Are you content with where your business is taking you?

  photo by ZEDZAP>Nick 

I’ve known Walt for quite a while.  He’s a great guy – warm, genuine, the kind of person that you enjoy catching up with.  He was a consultant and I was the client when we first met – then we briefly worked at the same consulting company and have stayed in touch off and on for several years.

Like a lot of people, Walt reached a point in his career when he looked around and asked: “Is this it?”.  He was making good money, but his work was empty of meaning and it felt like a dead end. 

Unlike a lot of people, Walt decided to do something about his situation.  He had previous volunteer experience as a family counselor, working with at-risk kids and he really got a lot out of tangibly helping people in need.  So he made a big leap, signed up for additional training and ultimately created a business out of counseling and therapy for low income at-risk kids and their families.

When I caught up with Walt over the summer, he was considering my help with a very common growth problem that a lot of business owners face.

First thing – know what you want!

Walt was having great success – actually he had a full schedule and realized that he was hitting the ceiling on how much he could make without changing his approach.  One of the things I work with business owners on is how they can take their business to the next level – so this was a good opportunity to explore.

Through a combination of word of mouth and referrals in his industry, Walt was able to spend a large percentage of his time doing the work rather than marketing or selling the work.  A lot of business owners have the opposite problem – they spend a lot of their time getting business, which really cuts down on revenue potential.  However Walt is doing great work in an area where few people want (or are capable) of doing the work he’s doing.

Walt’s concern was that not only was he capped on revenue opportunities with his current approach, he also wasn’t building any sort of long term equity – nothing he could really sell if he wasn’t actively involved in the business.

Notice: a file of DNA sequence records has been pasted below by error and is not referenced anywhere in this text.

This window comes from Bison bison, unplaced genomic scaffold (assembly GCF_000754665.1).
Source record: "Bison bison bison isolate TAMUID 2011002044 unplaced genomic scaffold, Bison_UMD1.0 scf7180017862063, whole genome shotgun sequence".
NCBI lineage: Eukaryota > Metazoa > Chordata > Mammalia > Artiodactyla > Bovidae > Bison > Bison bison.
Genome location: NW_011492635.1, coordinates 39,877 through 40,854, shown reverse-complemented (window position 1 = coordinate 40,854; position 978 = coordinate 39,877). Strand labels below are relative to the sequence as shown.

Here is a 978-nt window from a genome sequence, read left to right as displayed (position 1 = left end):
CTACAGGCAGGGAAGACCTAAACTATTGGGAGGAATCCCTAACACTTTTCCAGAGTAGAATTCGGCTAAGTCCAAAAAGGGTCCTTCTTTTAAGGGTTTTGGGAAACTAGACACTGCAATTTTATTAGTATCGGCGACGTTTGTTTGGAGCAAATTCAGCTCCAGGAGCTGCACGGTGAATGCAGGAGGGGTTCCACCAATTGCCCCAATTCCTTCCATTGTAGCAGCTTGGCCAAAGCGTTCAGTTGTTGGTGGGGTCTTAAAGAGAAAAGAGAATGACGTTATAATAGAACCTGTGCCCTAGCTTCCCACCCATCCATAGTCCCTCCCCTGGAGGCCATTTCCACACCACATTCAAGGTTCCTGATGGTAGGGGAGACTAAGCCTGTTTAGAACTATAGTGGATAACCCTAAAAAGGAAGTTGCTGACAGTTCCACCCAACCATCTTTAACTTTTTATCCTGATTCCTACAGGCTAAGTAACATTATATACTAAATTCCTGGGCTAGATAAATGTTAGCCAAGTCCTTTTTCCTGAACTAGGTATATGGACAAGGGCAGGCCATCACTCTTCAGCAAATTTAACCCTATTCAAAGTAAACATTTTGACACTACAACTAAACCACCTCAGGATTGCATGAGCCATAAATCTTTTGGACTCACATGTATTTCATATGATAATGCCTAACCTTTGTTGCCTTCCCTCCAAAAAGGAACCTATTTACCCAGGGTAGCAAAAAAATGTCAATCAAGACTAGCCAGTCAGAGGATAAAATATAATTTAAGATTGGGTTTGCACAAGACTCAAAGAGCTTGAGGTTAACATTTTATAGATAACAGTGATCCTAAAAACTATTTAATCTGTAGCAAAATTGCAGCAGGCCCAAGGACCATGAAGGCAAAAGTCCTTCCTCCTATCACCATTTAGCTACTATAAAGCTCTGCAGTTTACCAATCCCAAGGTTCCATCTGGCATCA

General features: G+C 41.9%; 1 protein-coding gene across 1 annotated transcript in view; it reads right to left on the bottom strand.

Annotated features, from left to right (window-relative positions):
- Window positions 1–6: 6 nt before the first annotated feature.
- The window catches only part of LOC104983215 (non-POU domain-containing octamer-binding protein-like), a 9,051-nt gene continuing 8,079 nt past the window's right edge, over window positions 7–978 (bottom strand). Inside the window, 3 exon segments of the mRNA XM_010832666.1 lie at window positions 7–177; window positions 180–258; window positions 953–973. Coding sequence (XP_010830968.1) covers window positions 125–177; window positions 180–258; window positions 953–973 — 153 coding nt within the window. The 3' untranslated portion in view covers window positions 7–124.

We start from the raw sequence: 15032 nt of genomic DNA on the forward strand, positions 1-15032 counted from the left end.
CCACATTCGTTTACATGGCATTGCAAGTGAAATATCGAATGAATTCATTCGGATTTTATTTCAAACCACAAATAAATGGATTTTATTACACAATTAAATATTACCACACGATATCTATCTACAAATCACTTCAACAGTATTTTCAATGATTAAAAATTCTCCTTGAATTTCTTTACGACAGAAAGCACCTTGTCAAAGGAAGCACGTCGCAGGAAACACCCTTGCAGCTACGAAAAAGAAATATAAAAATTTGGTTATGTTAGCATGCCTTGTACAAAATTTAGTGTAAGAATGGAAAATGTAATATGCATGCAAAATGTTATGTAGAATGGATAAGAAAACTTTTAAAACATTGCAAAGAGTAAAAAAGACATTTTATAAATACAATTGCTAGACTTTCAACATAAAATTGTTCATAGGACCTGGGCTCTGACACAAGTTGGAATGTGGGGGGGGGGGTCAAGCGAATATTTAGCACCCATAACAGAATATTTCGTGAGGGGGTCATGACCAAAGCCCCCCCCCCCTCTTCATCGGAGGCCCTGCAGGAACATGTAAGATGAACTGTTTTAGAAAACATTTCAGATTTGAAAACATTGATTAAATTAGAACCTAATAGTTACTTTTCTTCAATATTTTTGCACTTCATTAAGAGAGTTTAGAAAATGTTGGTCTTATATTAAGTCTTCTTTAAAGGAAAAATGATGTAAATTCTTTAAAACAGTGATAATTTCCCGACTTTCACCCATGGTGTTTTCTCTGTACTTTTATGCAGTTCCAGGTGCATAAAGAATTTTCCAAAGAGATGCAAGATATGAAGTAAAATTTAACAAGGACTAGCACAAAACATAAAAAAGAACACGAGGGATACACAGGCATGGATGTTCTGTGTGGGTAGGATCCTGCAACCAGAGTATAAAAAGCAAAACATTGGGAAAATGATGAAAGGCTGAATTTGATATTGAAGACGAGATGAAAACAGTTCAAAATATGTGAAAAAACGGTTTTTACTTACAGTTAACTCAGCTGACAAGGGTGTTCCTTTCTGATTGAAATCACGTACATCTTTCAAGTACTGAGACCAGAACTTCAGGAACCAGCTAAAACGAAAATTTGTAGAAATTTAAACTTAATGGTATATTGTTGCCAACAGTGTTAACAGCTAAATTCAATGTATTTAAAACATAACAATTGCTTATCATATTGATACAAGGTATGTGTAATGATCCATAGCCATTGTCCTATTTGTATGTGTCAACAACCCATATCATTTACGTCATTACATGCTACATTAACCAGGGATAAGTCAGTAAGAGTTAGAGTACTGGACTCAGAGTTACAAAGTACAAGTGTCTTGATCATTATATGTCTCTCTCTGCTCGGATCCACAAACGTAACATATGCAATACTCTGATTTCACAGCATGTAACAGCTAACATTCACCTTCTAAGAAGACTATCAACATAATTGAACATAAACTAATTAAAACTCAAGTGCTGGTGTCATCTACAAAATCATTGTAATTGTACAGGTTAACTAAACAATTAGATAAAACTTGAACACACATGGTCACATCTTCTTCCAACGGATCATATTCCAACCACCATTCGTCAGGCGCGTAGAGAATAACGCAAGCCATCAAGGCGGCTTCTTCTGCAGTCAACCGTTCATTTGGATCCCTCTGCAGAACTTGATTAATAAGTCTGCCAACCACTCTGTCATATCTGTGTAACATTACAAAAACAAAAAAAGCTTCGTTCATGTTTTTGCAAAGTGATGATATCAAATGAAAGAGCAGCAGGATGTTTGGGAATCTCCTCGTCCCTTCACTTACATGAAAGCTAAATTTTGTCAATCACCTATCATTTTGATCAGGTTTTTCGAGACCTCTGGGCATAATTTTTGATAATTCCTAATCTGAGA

At our meeting, we explored several ideas for different business models that would allow him to leverage his expertise and all of the momentum that he’s created.  There are trade-offs with any decision like this, building a team, managing others, ramping up marketing and sales, taking on new roles – at the end of the day, the first thing you have to figure out is what you really want to build.

We left our summer meeting with a lot for Walt to consider and agreement to check in around the end of the year.

I followed up with Walt right before Christmas – he’s still having a great year and after a lot of thinking he’s reached the conclusion that what he really enjoys, where he makes the biggest difference is doing the work.  He got into this because he wanted to directly help and counsel families and the best way to do that is to continue the current business model and accept the cap on revenue and long term growth.

Arguably Walt has created a job, not a business…however the whole purpose of going out on your own is to create a situation that enables you to do whatever is most important to you.  Walt should still continue to optimize, outsource or automate his processes to make sure he’s as efficient as possible.  And…if his priorities change, he can still adopt a different business model sometime in the future.

Are you getting what you want out of your business?  Most people want to grow – but even with that as a goal, there are a lot of ways to optimize your role.  What do you really enjoy doing in your business?  What are you really good at?  Where can you add the most value? 

I’d love to hear your thoughts on this – share them in the comments below.

Shawn Kinkade  Kansas City Business Coach

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